Diabetes mellitus is a common and increasingly important chronic disease worldwide. In Oman, the setting of this thesis, the prevalence of diabetes was 12.3% in 2008. Diabetes causes substantial morbidity and mortality, with diabetic foot disease (DFD) being one of the most serious and costly complications of diabetes. Good preventive foot care measures, patient and provider education and adherence to proper foot self-care practices can reduce the risk of developing DFD by up to 85.0%. No published study has investigated diabetic foot care in Oman.
The aim of this study was to explore the quality of diabetic foot care provided by primary and secondary health care professionals in an area of Muscat, Oman. The specific objectives were: 1) To ascertain the level of foot self-care amongst people with diabetes; 2) To determine the level of foot care education for people with diabetes provided by primary and secondary health care professionals; 3) To determine the level of professional foot care services provided to people with diabetes; and 4) To examine the association between foot self-care practices and known risk factors for diabetes-related foot disease (DRFD).
The study setting was eight primary health care clinics and one polyclinic in Alseeb, Muscat, Oman. A convenience sample of 350 Omani patients with diabetes (310 from primary health care and 40 from the polyclinic) were invited to participate in the study. A questionnaire developed from two pre-existing questionnaires and pre-tested and translated into Arabic, was administered by author of this thesis and research assistants. The questionnaire included six domains including demographic details, patient-reported DRFD, foot self-care, foot care education, and professional foot care. Data were checked, entered into Excel spreadsheet, and analysed using STATA Statistical Software version 12.0 (2012). Proportions and means were calculated as appropriate for variables of interest. To examine the association between dependent and independent variables, a one-way analysis of variance was used for categorical variables and product-moment correlation test for continuous variables. Ethical approval was obtained from the Medical Research and Ethics Review Committee, Ministry of Health, Oman.
Of the 350 participants, 62.3% were female and more than half of the patients were illiterate (52.9%). DRFD was found to be common in this population with more than 55.0% of the study population reported having at least one or more sensory peripheral neuropathy symptoms, and almost half (49.1%) complained of one or more peripheral vascular disease symptoms in the last month. In spite of this, patients often did not adopt all recommended behavioural foot care practices. For example, 54.7% did not look at the bottoms of their feet daily, 58.4% reported using moisturising creams or lotions between their toes daily, and 46.0% reported wearing traditional Omani sandals which do not offer protection from injuries.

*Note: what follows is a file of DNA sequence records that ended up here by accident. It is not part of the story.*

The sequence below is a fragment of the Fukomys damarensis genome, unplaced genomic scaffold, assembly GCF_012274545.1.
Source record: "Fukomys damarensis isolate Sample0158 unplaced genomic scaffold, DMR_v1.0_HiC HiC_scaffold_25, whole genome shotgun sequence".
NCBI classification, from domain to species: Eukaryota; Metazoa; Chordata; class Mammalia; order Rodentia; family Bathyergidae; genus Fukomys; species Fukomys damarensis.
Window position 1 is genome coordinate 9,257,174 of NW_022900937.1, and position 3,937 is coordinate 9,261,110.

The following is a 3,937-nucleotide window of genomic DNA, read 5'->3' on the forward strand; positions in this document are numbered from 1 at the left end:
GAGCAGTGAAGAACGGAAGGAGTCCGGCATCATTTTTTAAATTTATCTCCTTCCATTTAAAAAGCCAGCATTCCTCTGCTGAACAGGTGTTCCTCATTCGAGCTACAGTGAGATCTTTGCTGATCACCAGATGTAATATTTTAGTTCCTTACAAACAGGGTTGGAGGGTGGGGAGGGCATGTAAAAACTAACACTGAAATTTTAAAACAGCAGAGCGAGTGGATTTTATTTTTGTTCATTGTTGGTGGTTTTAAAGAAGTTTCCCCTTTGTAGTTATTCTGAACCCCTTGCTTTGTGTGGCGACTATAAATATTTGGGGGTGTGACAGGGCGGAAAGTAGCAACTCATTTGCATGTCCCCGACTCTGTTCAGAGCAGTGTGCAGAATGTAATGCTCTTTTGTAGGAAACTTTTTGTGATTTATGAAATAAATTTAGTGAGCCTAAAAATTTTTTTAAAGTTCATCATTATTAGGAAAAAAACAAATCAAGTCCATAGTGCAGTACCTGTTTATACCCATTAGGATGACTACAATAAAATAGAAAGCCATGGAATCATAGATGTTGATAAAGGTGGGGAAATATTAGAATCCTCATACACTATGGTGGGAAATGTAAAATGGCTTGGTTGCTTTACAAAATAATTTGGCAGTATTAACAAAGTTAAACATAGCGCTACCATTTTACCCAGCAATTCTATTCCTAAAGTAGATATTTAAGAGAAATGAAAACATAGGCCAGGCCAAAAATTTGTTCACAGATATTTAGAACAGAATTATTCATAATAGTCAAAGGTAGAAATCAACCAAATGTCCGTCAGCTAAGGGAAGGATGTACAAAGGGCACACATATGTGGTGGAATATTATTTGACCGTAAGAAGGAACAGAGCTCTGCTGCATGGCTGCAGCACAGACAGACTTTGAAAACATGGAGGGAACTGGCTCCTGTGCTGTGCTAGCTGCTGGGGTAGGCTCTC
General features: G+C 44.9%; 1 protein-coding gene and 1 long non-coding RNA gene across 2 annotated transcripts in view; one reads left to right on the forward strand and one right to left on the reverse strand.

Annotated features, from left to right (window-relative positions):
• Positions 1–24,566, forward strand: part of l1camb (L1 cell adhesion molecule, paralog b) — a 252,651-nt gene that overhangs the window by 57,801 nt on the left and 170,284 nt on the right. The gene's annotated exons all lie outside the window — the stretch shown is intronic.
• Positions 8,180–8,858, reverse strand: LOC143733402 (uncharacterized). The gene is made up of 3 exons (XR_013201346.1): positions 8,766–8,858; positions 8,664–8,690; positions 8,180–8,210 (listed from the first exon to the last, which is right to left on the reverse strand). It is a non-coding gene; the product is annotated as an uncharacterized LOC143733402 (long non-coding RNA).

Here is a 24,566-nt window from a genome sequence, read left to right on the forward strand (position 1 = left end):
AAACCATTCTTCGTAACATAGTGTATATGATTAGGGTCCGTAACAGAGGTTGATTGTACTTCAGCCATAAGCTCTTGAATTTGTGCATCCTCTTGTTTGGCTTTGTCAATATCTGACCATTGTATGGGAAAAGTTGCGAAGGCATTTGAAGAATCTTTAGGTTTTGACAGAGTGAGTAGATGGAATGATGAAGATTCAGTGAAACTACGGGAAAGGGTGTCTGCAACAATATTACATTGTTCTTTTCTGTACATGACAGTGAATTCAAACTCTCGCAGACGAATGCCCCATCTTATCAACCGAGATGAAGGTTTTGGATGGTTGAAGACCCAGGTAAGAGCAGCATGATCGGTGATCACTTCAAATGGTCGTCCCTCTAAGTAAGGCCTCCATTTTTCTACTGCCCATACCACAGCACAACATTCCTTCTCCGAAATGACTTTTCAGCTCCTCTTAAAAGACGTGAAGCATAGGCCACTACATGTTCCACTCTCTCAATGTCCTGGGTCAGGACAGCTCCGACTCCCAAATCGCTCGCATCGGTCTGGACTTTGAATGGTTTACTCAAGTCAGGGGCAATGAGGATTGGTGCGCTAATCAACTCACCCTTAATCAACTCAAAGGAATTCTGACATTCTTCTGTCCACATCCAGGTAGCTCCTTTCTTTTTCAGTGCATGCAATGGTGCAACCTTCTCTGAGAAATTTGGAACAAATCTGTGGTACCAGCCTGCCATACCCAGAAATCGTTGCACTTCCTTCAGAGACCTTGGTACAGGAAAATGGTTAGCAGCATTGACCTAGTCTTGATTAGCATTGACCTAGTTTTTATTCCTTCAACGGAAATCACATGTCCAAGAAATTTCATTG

Fewer than half of the participants reported receiving advice or information on recommended foot care practices from their diabetes health care professionals.
Professional diabetes foot care services were suboptimal. For example, 20.4% of participants reported never being asked about numbness in their feet and 21.7% reported having been seen by a podiatrist during the previous year. In the final model, a statistically significant association was found between foot self-care scores and level of formal education, diabetes treatment and professional foot care.
Conclusions and recommendations
Despite the presence of DRFD in this Omani population with diabetes, the overall quality of diabetic foot care was suboptimal. From the patient perspective there is a need for high quality diabetic foot care education to improve patients’ foot care awareness and self-management. Patient education requires good communication skills and an understanding of patients’ education levels, and the influence of cultural, social and religious practices. A multidisciplinary team approach and ongoing foot care education for health care professionals is needed in order to improve their diabetic foot care knowledge and skills.
To better understand the context, barriers to regular recommended foot self-care practices needs to be explored further, and the reasons for non-adherence to the Omani diabetes foot care guidelines by health care professionals requires further clarification. Nevertheless, findings from this study will be useful for health care planners and policy makers in Oman and neighbouring countries with similar health systems for improving the overall quality of diabetes foot care.||